Tong then brings up a post made in Sri Lanka, calling for the murder of Muslims. “It was put up at a time when there were significant tensions between Sri Lankan Muslims… that eventually resulted in a state of emergency.
“In that context, wouldn’t such a post inflame tensions?”
Allan agrees it would.
Tong asks why, then, that post is not down. Allan says it should be, and that there must have been a mistake; Tong quotes from Facebook’s response, which says that no policy has been broken, and Allan repeats that it’s a mistake.
“Would you agree that Facebook cannot be trusted to choose what goes on its platform,” Tong asks. Allan disagrees, and says “the best way to resolve this is a dictionary of hate speech terms in Sinhalese that gets surfaced to a Sinhalese reviewer.”
“We make mistakes; our job is to reduce the number of mistakes. We should be accountable for our mistake to you and your colleagues, to every parliament that’s sat round the table today.”
Sun Xueling from Singapore asks how Facebook is policing the setting up and shutting down of fake accounts and their networks.
“The shutting down of fake accounts is an ongoing battle that we have,” Allan says. “Most fake accounts are created with commercial intent … but they’re taken down within minutes.
“Then there are people who are careful, create one or two accounts, and act as though they are a normal Facebook user. The issue in the US, with the Internet Research Agency, was that.”
Allan says that “low-quality information” has reduced by over 50% on the site, according to a study from a French research institute. But, he says, those people who curate individual fake accounts are the hardest to catch.
Zimmer quotes again from the New York Times story two weeks ago: “Mr Zuckerberg and Ms Sandberg stumbled … and sought to conceal warning signs from public view.”
Allan says he doesn’t think that’s true. “Issues have come up, and been debated fully and thoroughly.”
Zimmer notes that Facebook’s quarterly profit is $13bn. “What do you say to the 400 million constituents we represent that shows you’re taking this seriously? There are other bigger issues involving election campaigns … but you’re still downplaying the role that Facebook has in this situation. That’s a huge player on the global scene, and you still don’t seem to get a grasp on how much influence you have on global election campaigns.”
Allan says: “We now have a world-leading security team, who are finding those people and taking them down. We tell you, and you ask how did they get on the site. There will be problems, but we will catch most of them, and our goal is that the Canadian elections should not be unduly influenced through online activity on our platform.”
Canada’s Bob Zimmer asks whether Allan thinks Canada’s democracy is at risk if the country doesn’t change its laws to deal with ‘surveillance capitalism’.
Allan says there are a number of vectors that are problematic: foreign interference, the ability for others to project their views into the country; but also domestic issues, allowing people inside the country to do dirty tricks campaigns.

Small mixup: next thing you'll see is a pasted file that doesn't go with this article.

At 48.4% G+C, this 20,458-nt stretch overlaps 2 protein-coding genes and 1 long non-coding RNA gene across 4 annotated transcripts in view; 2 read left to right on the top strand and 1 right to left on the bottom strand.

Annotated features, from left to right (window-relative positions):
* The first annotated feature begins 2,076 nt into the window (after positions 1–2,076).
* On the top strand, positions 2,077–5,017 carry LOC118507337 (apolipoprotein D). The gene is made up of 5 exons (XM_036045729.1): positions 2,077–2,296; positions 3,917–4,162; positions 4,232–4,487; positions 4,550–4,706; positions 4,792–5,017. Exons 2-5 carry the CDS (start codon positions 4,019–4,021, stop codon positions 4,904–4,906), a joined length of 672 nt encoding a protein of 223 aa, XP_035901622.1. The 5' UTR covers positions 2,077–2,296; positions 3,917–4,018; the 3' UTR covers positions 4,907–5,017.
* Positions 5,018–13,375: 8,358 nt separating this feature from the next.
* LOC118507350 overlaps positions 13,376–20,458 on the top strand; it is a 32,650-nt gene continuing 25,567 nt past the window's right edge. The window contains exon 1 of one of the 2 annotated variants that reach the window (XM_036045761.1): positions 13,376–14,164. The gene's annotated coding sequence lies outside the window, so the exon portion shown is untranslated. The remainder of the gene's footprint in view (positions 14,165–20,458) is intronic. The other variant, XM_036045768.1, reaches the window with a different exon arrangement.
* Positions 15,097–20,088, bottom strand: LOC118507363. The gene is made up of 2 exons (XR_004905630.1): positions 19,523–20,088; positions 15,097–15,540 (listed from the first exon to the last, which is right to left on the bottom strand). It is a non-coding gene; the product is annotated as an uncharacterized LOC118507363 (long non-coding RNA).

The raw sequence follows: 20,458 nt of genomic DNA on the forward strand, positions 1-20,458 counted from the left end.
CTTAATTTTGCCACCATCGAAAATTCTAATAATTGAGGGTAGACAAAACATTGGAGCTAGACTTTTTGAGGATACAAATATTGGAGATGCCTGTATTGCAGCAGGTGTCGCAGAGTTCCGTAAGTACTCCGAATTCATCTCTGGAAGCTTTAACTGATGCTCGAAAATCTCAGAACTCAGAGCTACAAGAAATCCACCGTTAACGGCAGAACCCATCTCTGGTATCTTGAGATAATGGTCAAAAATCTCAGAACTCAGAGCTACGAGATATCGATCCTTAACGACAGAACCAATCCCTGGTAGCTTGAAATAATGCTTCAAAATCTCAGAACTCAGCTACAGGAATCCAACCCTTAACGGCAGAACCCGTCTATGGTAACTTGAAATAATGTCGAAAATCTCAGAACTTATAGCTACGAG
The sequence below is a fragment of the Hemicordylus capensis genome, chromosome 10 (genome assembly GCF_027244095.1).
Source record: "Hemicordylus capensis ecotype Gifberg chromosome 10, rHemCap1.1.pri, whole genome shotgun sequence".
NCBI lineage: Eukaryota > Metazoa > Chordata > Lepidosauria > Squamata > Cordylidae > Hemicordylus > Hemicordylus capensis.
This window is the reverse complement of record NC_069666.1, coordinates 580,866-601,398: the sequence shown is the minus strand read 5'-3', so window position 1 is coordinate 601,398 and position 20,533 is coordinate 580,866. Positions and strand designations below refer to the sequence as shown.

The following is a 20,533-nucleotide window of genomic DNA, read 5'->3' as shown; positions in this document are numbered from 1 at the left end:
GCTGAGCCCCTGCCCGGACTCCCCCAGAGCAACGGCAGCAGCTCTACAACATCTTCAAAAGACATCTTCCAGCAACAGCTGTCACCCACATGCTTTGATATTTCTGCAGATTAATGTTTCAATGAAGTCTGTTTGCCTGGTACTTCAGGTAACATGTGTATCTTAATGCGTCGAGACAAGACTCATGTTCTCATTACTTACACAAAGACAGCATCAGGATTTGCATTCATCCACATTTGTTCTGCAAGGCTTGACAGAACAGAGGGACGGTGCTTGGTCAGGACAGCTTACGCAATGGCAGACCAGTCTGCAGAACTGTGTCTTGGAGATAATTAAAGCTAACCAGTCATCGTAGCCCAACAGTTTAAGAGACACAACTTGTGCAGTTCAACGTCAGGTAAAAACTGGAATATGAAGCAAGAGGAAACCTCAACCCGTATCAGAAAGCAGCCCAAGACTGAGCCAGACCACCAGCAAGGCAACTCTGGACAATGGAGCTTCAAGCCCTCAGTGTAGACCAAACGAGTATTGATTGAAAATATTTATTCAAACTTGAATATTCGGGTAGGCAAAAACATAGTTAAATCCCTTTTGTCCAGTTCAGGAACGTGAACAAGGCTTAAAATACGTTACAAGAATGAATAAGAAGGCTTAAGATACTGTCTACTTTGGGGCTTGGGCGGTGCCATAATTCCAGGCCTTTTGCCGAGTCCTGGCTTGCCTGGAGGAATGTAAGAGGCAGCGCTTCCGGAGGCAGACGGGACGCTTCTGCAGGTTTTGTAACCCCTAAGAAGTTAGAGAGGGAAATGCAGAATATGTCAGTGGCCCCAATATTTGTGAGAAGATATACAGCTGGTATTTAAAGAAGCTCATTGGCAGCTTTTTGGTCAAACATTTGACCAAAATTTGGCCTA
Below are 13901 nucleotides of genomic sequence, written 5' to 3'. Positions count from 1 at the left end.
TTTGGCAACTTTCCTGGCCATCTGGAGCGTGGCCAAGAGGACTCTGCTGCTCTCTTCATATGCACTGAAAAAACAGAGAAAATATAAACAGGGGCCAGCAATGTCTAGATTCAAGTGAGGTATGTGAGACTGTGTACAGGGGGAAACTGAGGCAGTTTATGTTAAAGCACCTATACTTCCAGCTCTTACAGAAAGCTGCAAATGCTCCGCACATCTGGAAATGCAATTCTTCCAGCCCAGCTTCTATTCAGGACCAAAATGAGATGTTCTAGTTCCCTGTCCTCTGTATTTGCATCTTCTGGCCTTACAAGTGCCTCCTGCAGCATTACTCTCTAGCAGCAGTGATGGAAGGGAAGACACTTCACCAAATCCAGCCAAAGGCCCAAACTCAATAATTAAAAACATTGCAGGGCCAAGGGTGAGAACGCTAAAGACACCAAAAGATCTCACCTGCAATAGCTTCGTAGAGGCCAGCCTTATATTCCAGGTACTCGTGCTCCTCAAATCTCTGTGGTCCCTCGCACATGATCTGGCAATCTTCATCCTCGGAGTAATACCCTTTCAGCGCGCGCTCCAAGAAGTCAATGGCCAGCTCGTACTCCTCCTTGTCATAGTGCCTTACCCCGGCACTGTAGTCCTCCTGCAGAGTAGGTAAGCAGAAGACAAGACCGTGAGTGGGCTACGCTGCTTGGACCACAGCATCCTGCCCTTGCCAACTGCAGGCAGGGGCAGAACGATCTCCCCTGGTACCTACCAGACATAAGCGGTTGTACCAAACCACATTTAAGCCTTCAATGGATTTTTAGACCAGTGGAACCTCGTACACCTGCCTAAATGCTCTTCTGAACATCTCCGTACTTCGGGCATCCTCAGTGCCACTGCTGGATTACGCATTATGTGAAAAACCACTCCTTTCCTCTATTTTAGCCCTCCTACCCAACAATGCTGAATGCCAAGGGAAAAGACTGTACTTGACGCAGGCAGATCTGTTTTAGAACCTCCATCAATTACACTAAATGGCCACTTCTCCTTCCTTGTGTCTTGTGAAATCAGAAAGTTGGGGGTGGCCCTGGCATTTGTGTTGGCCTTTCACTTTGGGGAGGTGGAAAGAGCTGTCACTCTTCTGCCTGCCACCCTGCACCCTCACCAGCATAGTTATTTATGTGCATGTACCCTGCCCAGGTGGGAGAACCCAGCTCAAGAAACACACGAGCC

After a brief interruption from Ireland’s Eamon Ryan, and a quip about missing his gavel from Zimmer, the Canadian asks about Zuckerberg’s dismissal of the idea that Facebook affected the US election as a “crazy idea”.
Allan concedes it was “not elegantly said”, but says that “in an election campaign there is a huge amount of legitimate activity carried out by all the parties … We did spot this activity that was wrong, shouldn’t have happened, but we think that if you look at what changed the outcome, it’s the main point.”
“They’re both problems, but if you ask my why that statement was made, I’m trying to describe to you the thinking behind it.”
The UK’s Brendan O’Hara reiterates the irritation with Facebook’s decision not to send Zuckerberg, and asks if Allan was sent to answer questions or defend the company.
“Were you sent because you, in the entire Facebook empire, are the best person to answer all these questions, or because you’re best placed to defend the company?”
Allan says he thinks it’s the former, and reminds O’Hara that Mike Schroepfer, the company’s chief technical officer, had previously come and not satisfied the committee. He says he volunteered to speak to the committee: “I said, ‘I believe that I have the knowledge that this group needs.’”
“To be precise, both for the issues that you want to raise as the UK commitee, and, I now work on election issues globally… this is the stuff I work on. Our working assumption was that’s what you want to discuss.”
O’Hara complains about how many times Allan is promising to write with answers after the commitee, and asks Allan what light he thinks he’s shone on the issue that has provided greater clarity than Zuckerberg could have.
“I think I’ve given you insights around the way we think about regulation–” he is cut off by Collins, who hands over to the next questioner.